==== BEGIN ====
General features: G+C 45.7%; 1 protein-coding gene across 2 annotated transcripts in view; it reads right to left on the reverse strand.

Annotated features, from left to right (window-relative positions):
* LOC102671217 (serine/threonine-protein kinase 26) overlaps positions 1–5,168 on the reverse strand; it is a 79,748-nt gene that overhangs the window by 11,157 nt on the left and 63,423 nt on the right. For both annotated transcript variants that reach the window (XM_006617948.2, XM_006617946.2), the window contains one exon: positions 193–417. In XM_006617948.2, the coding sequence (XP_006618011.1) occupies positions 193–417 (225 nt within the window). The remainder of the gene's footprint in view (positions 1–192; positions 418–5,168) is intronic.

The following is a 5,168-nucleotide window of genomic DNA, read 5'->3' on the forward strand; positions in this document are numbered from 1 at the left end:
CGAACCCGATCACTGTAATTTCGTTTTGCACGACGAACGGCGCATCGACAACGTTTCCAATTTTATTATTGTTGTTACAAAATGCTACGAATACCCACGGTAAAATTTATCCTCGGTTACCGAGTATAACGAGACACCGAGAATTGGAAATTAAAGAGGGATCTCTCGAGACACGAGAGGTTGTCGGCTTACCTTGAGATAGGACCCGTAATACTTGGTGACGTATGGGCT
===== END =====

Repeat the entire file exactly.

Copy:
General features: G+C 45.7%; 1 protein-coding gene across 2 annotated transcripts in view; it reads right to left on the reverse strand.

Annotated features, from left to right (window-relative positions):
* LOC102671217 (serine/threonine-protein kinase 26) overlaps positions 1–5,168 on the reverse strand; it is a 79,748-nt gene that overhangs the window by 11,157 nt on the left and 63,423 nt on the right. For both annotated transcript variants that reach the window (XM_006617948.2, XM_006617946.2), the window contains one exon: positions 193–417. In XM_006617948.2, the coding sequence (XP_006618011.1) occupies positions 193–417 (225 nt within the window). The remainder of the gene's footprint in view (positions 1–192; positions 418–5,168) is intronic.

The following is a 5,168-nucleotide window of genomic DNA, read 5'->3' on the forward strand; positions in this document are numbered from 1 at the left end:
CGAACCCGATCACTGTAATTTCGTTTTGCACGACGAACGGCGCATCGACAACGTTTCCAATTTTATTATTGTTGTTACAAAATGCTACGAATACCCACGGTAAAATTTATCCTCGGTTACCGAGTATAACGAGACACCGAGAATTGGAAATTAAAGAGGGATCTCTCGAGACACGAGAGGTTGTCGGCTTACCTTGAGATAGGACCCGTAATACTTGGTGACGTATGGGCT